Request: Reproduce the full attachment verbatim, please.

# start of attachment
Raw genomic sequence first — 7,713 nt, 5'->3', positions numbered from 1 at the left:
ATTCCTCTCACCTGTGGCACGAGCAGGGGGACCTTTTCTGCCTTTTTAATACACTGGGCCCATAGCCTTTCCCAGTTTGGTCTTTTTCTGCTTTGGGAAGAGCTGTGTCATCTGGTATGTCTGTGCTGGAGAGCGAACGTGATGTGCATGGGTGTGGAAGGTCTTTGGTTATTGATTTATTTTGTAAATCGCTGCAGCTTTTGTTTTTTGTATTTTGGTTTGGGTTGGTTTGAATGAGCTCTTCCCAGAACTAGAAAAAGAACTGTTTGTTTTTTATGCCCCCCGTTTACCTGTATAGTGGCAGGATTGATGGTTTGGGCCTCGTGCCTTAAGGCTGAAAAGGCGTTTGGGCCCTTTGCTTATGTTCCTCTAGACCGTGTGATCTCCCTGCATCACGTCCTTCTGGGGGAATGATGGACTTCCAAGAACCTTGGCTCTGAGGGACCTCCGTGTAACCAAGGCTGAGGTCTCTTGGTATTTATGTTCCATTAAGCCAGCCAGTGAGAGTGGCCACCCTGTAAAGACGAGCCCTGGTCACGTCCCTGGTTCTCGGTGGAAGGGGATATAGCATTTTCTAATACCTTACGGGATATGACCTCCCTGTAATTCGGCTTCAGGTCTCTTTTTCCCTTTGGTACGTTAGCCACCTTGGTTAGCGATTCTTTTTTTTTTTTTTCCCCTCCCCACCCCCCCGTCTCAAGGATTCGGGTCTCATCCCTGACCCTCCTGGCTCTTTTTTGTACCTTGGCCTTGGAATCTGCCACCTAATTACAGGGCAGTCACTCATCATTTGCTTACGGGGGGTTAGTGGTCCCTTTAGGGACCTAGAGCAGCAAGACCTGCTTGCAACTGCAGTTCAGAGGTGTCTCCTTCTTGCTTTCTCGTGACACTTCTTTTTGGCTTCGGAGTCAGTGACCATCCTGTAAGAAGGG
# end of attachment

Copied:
Raw genomic sequence first — 7,713 nt, 5'->3', positions numbered from 1 at the left:
ATTCCTCTCACCTGTGGCACGAGCAGGGGGACCTTTTCTGCCTTTTTAATACACTGGGCCCATAGCCTTTCCCAGTTTGGTCTTTTTCTGCTTTGGGAAGAGCTGTGTCATCTGGTATGTCTGTGCTGGAGAGCGAACGTGATGTGCATGGGTGTGGAAGGTCTTTGGTTATTGATTTATTTTGTAAATCGCTGCAGCTTTTGTTTTTTGTATTTTGGTTTGGGTTGGTTTGAATGAGCTCTTCCCAGAACTAGAAAAAGAACTGTTTGTTTTTTATGCCCCCCGTTTACCTGTATAGTGGCAGGATTGATGGTTTGGGCCTCGTGCCTTAAGGCTGAAAAGGCGTTTGGGCCCTTTGCTTATGTTCCTCTAGACCGTGTGATCTCCCTGCATCACGTCCTTCTGGGGGAATGATGGACTTCCAAGAACCTTGGCTCTGAGGGACCTCCGTGTAACCAAGGCTGAGGTCTCTTGGTATTTATGTTCCATTAAGCCAGCCAGTGAGAGTGGCCACCCTGTAAAGACGAGCCCTGGTCACGTCCCTGGTTCTCGGTGGAAGGGGATATAGCATTTTCTAATACCTTACGGGATATGACCTCCCTGTAATTCGGCTTCAGGTCTCTTTTTCCCTTTGGTACGTTAGCCACCTTGGTTAGCGATTCTTTTTTTTTTTTTTCCCCTCCCCACCCCCCCGTCTCAAGGATTCGGGTCTCATCCCTGACCCTCCTGGCTCTTTTTTGTACCTTGGCCTTGGAATCTGCCACCTAATTACAGGGCAGTCACTCATCATTTGCTTACGGGGGGTTAGTGGTCCCTTTAGGGACCTAGAGCAGCAAGACCTGCTTGCAACTGCAGTTCAGAGGTGTCTCCTTCTTGCTTTCTCGTGACACTTCTTTTTGGCTTCGGAGTCAGTGACCATCCTGTAAGAAGGG